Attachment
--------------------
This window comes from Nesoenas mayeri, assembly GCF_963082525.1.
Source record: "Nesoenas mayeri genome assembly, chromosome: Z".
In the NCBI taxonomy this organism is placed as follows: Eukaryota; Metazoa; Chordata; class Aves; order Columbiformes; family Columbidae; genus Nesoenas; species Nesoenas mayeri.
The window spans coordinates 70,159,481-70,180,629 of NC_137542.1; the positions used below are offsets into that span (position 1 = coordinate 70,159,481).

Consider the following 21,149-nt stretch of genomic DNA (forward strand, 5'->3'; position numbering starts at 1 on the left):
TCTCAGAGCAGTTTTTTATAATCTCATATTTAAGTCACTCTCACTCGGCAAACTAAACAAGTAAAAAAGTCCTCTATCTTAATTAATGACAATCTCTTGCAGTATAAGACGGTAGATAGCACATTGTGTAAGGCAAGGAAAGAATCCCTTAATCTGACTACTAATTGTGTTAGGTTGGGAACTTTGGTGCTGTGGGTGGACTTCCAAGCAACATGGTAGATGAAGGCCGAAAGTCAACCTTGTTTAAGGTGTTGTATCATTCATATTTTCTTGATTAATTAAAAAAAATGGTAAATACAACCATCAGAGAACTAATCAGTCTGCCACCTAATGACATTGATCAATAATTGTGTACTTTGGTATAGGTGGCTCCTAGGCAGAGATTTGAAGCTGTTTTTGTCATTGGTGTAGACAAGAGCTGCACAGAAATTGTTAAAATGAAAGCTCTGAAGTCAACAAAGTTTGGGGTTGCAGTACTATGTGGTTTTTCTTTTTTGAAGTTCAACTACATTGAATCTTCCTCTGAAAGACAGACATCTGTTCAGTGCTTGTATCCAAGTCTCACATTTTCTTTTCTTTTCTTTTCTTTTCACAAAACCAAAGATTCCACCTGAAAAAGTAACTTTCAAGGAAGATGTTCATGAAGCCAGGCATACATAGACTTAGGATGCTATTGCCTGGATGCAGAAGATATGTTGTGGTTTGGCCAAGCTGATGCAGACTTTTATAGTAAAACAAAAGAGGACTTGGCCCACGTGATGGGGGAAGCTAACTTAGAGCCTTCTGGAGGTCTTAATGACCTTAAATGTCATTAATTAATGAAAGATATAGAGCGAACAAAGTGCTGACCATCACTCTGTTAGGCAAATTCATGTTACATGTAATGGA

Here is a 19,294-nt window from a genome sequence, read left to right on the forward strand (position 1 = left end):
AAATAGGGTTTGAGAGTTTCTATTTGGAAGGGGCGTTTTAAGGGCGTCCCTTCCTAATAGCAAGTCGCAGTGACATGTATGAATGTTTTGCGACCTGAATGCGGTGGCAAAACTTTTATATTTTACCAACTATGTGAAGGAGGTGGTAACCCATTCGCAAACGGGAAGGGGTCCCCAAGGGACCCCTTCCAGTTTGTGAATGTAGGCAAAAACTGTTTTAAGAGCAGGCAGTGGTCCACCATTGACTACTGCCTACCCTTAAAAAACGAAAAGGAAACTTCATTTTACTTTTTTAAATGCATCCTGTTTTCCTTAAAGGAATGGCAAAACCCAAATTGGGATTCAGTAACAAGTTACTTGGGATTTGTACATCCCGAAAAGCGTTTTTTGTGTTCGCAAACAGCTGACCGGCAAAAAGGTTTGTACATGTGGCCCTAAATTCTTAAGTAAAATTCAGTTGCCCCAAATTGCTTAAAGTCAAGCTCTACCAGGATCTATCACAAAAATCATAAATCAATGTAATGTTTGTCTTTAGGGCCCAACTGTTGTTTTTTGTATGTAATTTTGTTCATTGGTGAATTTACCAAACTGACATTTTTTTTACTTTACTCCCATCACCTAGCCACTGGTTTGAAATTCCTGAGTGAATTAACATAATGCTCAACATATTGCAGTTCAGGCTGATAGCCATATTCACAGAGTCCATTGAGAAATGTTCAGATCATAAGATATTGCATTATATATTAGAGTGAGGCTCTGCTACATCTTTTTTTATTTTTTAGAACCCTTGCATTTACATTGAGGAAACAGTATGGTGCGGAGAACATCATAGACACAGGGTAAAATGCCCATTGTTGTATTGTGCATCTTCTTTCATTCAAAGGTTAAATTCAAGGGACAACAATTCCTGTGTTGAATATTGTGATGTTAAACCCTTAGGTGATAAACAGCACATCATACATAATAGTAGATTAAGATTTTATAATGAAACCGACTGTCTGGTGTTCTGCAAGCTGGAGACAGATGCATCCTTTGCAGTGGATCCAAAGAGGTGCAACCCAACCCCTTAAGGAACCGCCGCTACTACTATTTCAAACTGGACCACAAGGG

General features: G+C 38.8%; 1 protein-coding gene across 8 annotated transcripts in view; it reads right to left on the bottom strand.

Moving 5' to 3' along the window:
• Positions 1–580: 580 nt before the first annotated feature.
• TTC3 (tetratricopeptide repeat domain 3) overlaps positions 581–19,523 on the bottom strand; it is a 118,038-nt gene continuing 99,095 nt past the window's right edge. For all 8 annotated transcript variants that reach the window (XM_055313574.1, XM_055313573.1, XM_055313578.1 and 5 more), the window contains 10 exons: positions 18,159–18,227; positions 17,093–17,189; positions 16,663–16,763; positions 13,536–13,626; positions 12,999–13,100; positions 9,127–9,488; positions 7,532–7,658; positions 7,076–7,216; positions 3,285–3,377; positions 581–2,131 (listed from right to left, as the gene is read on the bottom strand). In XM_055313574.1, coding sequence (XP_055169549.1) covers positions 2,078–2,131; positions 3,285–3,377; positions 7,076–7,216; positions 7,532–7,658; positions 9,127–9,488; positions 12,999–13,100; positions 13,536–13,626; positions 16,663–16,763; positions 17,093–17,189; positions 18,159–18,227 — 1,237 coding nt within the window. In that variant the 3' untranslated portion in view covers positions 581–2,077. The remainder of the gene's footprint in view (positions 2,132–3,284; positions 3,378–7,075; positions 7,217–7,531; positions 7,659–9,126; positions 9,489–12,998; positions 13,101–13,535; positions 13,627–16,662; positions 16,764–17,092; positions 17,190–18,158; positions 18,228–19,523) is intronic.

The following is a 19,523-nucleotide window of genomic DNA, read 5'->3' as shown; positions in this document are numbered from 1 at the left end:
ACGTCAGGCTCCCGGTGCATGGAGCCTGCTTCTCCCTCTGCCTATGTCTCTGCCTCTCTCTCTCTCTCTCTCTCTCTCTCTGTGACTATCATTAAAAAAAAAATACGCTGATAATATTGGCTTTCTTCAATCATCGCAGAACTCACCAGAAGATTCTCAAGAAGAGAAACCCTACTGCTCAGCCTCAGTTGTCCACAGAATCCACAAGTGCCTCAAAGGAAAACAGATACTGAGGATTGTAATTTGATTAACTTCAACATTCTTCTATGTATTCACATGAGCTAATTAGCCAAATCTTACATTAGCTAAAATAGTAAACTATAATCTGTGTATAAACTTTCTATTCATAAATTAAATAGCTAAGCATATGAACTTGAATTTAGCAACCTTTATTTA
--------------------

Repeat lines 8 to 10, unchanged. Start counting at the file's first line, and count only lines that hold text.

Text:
AAATAGGGTTTGAGAGTTTCTATTTGGAAGGGGCGTTTTAAGGGCGTCCCTTCCTAATAGCAAGTCGCAGTGACATGTATGAATGTTTTGCGACCTGAATGCGGTGGCAAAACTTTTATATTTTACCAACTATGTGAAGGAGGTGGTAACCCATTCGCAAACGGGAAGGGGTCCCCAAGGGACCCCTTCCAGTTTGTGAATGTAGGCAAAAACTGTTTTAAGAGCAGGCAGTGGTCCACCATTGACTACTGCCTACCCTTAAAAAACGAAAAGGAAACTTCATTTTACTTTTTTAAATGCATCCTGTTTTCCTTAAAGGAATGGCAAAACCCAAATTGGGATTCAGTAACAAGTTACTTGGGATTTGTACATCCCGAAAAGCGTTTTTTGTGTTCGCAAACAGCTGACCGGCAAAAAGGTTTGTACATGTGGCCCTAAATTCTTAAGTAAAATTCAGTTGCCCCAAATTGCTTAAAGTCAAGCTCTACCAGGATCTATCACAAAAATCATAAATCAATGTAATGTTTGTCTTTAGGGCCCAACTGTTGTTTTTTGTATGTAATTTTGTTCATTGGTGAATTTACCAAACTGACATTTTTTTTACTTTACTCCCATCACCTAGCCACTGGTTTGAAATTCCTGAGTGAATTAACATAATGCTCAACATATTGCAGTTCAGGCTGATAGCCATATTCACAGAGTCCATTGAGAAATGTTCAGATCATAAGATATTGCATTATATATTAGAGTGAGGCTCTGCTACATCTTTTTTTATTTTTTAGAACCCTTGCATTTACATTGAGGAAACAGTATGGTGCGGAGAACATCATAGACACAGGGTAAAATGCCCATTGTTGTATTGTGCATCTTCTTTCATTCAAAGGTTAAATTCAAGGGACAACAATTCCTGTGTTGAATATTGTGATGTTAAACCCTTAGGTGATAAACAGCACATCATACATAATAGTAGATTAAGATTTTATAATGAAACCGACTGTCTGGTGTTCTGCAAGCTGGAGACAGATGCATCCTTTGCAGTGGATCCAAAGAGGTGCAACCCAACCCCTTAAGGAACCGCCGCTACTACTATTTCAAACTGGACCACAAGGG

General features: G+C 38.8%; 1 protein-coding gene across 8 annotated transcripts in view; it reads right to left on the bottom strand.

Moving 5' to 3' along the window: